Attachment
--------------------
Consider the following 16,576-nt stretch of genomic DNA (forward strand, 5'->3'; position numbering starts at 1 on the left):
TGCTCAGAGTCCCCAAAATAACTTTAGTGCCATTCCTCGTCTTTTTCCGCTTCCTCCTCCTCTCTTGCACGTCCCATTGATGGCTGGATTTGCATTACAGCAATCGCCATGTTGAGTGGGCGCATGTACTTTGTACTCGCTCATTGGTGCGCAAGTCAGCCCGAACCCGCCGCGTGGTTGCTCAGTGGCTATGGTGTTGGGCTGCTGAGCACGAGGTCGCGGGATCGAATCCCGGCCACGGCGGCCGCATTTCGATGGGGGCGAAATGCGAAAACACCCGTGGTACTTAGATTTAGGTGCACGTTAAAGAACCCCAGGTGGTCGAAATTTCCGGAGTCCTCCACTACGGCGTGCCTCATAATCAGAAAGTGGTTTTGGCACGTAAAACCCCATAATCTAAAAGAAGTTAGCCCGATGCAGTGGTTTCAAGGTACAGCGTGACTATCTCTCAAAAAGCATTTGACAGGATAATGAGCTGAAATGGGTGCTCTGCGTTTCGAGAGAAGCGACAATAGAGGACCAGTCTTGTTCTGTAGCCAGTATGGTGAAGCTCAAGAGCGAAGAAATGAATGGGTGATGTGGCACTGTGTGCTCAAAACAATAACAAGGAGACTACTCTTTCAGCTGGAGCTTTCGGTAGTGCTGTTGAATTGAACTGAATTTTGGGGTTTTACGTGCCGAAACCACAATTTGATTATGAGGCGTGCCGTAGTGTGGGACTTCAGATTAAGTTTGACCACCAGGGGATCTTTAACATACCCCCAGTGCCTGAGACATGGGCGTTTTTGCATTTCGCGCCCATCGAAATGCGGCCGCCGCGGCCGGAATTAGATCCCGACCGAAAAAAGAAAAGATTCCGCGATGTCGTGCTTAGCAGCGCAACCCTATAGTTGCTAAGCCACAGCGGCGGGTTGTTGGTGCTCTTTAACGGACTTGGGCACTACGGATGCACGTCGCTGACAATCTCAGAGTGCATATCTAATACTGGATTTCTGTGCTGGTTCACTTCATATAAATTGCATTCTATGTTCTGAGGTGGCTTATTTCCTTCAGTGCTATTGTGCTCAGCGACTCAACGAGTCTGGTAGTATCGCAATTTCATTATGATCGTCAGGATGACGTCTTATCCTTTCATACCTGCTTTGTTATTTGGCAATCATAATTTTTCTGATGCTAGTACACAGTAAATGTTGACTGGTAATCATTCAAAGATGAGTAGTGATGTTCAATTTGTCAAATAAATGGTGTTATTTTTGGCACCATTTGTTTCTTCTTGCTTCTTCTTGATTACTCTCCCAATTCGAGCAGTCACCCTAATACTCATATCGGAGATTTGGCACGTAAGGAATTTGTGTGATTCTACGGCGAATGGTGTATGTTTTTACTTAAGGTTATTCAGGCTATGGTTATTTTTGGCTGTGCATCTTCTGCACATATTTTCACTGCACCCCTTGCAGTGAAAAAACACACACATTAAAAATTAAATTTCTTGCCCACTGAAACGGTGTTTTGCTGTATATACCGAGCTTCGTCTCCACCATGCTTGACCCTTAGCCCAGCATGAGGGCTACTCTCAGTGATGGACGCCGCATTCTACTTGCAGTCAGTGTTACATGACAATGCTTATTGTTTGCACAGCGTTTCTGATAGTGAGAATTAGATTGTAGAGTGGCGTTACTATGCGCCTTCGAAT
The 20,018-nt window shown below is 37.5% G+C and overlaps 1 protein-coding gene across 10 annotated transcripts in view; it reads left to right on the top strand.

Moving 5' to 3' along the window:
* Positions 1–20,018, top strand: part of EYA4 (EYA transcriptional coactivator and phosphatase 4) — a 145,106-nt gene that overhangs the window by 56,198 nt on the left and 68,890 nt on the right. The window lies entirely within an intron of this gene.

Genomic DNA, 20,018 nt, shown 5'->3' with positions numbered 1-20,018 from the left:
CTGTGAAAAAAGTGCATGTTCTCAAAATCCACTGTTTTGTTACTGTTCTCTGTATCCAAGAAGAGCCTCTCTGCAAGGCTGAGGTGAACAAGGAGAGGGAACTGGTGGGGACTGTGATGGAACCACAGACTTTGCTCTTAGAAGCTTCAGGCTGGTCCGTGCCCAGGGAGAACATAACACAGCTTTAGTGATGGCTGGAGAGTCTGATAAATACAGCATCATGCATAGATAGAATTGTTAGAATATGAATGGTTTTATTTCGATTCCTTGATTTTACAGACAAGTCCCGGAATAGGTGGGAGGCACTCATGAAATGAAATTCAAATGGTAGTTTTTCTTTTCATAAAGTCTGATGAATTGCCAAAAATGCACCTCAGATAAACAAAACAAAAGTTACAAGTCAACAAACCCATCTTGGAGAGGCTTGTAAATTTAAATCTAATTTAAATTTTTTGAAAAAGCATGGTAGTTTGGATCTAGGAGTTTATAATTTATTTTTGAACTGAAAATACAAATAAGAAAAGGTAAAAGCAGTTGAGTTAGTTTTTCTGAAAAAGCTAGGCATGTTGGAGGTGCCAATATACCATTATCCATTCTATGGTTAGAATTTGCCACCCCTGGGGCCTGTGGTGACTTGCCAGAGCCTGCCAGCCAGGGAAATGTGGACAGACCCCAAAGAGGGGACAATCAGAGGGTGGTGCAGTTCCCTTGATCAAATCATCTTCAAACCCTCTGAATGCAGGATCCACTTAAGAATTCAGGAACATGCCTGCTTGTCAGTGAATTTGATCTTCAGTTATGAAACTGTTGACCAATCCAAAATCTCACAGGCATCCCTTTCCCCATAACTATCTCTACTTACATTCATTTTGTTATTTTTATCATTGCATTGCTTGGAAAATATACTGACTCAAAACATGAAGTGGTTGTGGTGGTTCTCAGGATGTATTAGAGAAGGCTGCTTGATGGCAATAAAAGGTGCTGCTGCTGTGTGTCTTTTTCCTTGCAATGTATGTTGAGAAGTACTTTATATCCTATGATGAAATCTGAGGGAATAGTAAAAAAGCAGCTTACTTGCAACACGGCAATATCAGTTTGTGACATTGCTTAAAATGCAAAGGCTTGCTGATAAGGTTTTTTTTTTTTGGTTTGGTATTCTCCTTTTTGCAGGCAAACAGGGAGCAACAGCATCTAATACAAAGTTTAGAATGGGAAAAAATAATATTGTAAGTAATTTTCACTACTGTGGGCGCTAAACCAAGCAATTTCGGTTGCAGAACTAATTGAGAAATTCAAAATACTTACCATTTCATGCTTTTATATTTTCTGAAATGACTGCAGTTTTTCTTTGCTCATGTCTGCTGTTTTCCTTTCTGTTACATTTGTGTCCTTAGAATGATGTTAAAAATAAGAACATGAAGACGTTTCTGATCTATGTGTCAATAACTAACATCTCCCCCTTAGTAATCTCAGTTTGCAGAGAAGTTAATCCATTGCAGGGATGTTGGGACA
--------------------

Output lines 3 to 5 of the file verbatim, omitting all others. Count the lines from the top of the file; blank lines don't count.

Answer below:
The 20,018-nt window shown below is 37.5% G+C and overlaps 1 protein-coding gene across 10 annotated transcripts in view; it reads left to right on the top strand.

Moving 5' to 3' along the window:
* Positions 1–20,018, top strand: part of EYA4 (EYA transcriptional coactivator and phosphatase 4) — a 145,106-nt gene that overhangs the window by 56,198 nt on the left and 68,890 nt on the right. The window lies entirely within an intron of this gene.